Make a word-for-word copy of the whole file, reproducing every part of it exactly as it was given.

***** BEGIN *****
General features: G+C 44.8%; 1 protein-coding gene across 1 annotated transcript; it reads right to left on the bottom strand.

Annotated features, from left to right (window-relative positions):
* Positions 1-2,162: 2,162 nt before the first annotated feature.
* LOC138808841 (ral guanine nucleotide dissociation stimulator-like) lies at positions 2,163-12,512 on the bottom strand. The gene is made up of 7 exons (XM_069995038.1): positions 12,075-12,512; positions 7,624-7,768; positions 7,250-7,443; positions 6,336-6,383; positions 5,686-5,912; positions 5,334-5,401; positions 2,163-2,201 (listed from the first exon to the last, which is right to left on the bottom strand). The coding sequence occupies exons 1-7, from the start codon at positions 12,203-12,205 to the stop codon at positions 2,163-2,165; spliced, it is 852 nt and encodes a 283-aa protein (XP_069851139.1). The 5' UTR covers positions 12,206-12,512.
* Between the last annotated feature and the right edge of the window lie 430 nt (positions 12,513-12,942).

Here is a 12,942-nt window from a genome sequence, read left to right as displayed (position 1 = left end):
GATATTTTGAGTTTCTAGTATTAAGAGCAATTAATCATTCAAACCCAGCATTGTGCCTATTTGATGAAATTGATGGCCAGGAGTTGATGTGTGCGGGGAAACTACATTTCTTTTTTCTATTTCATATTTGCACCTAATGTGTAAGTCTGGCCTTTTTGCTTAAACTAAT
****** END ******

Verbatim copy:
General features: G+C 44.8%; 1 protein-coding gene across 1 annotated transcript; it reads right to left on the bottom strand.

Annotated features, from left to right (window-relative positions):
* Positions 1-2,162: 2,162 nt before the first annotated feature.
* LOC138808841 (ral guanine nucleotide dissociation stimulator-like) lies at positions 2,163-12,512 on the bottom strand. The gene is made up of 7 exons (XM_069995038.1): positions 12,075-12,512; positions 7,624-7,768; positions 7,250-7,443; positions 6,336-6,383; positions 5,686-5,912; positions 5,334-5,401; positions 2,163-2,201 (listed from the first exon to the last, which is right to left on the bottom strand). The coding sequence occupies exons 1-7, from the start codon at positions 12,203-12,205 to the stop codon at positions 2,163-2,165; spliced, it is 852 nt and encodes a 283-aa protein (XP_069851139.1). The 5' UTR covers positions 12,206-12,512.
* Between the last annotated feature and the right edge of the window lie 430 nt (positions 12,513-12,942).

Here is a 12,942-nt window from a genome sequence, read left to right as displayed (position 1 = left end):
GATATTTTGAGTTTCTAGTATTAAGAGCAATTAATCATTCAAACCCAGCATTGTGCCTATTTGATGAAATTGATGGCCAGGAGTTGATGTGTGCGGGGAAACTACATTTCTTTTTTCTATTTCATATTTGCACCTAATGTGTAAGTCTGGCCTTTTTGCTTAAACTAAT